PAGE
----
Modern Farmer Editor-in-Chief Sarah Gray Miller suggests that general assignment reporters treat all niche areas of coverage as a beat. “A big part of [covering the news] is staying connected and in touch with people who are a part of this community and this world, whether they are farmers or chefs or policymakers or food movement activists,” Miller says. “Some of the best stories we’ve done have come from me having lunch with someone who’s a forger for Whole Foods Northeast region. So I think being plugged in and communicating regularly, as busy as we are, helps. People know they can just text me and say, ‘You should look into this.’”

Both Katzenberg and Miller run sites that cater to a wide spectrum of readers, from those with a casual knowledge or interest in the subjects to those who are serious experts, and not every story needs to be written for every reader.

“We always want to make sure we’re telling a story in a way that invokes Task & Purpose’s brand, which is going to be different from the typical newsroom that strives for objectivity. We offer balanced reporting but with a strong voice,” Katzenberg says. “When we approach a story, we’re constantly asking what’s missing, what is the mainstream media not considering, what do people in the military/veteran community know that is being left out of this dialogue. As a team, we decide on the way to approach a story and go from there.”

For Miller her audience ranges from people with a new curiosity to professional farmers. “I ratchet up the difficulty level of my job by trying to make almost everything we do speak to both of those audiences,” Miller says. “You want the professional and seasoned farmer reading you and you don’t want them to think you don’t know your stuff. But for people who are sort of ‘fantasy farmers’ and are interested in where their food comes from, you don’t want to condescend to them, so I try to keep it on a relatively high level for the professionals and then drop in context clues for the newbies.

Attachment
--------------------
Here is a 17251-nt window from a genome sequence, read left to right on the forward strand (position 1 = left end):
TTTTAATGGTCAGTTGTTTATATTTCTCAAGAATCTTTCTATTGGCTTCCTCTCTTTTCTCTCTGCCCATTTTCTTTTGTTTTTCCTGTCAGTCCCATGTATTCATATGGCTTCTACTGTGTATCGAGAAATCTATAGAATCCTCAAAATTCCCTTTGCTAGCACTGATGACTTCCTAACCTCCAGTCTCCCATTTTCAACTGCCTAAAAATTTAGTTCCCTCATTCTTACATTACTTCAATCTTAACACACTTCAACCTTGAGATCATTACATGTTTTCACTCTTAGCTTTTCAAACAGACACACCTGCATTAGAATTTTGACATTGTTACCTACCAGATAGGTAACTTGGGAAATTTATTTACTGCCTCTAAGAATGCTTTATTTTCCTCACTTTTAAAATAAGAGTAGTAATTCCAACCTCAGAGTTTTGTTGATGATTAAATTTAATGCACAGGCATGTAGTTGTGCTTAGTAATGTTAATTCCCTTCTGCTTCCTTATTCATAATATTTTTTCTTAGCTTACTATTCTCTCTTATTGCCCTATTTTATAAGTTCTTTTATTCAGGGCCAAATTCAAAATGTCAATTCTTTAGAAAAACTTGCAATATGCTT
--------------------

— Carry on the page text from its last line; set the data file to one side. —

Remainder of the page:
“While some of our pieces about policy can get pretty wonky, that stuff ultimately affects the consumer,” Miller adds. “We did a column recently on the Food Safety Modernization Act and the new FDA rules governing produce, but I made a point to let the consumer know that this is going to affect them and it’s going to affect whether or not small organic farms are able to stay in business. Just like everything we cover, it’s farmers who are speaking in the piece, but ultimately the concerned consumer will care about the same issues.”

Ultimately, Miller says not to be afraid of asking dumb questions. While many journalists want to come across as knowledgeable about the areas they’re covering, Miller says you should feel comfortable asking the most basic of questions, too. By doing so, she says, often you’ll get a new angle for your story. This is especially important for reporters who are covering a niche topic for a general audience. “Some of our stories come from just asking the really obvious question and then doing a deep dive into it,” she explains. “There’s a real opportunity to ask dumb questions and then go deeper than most media outlets do.”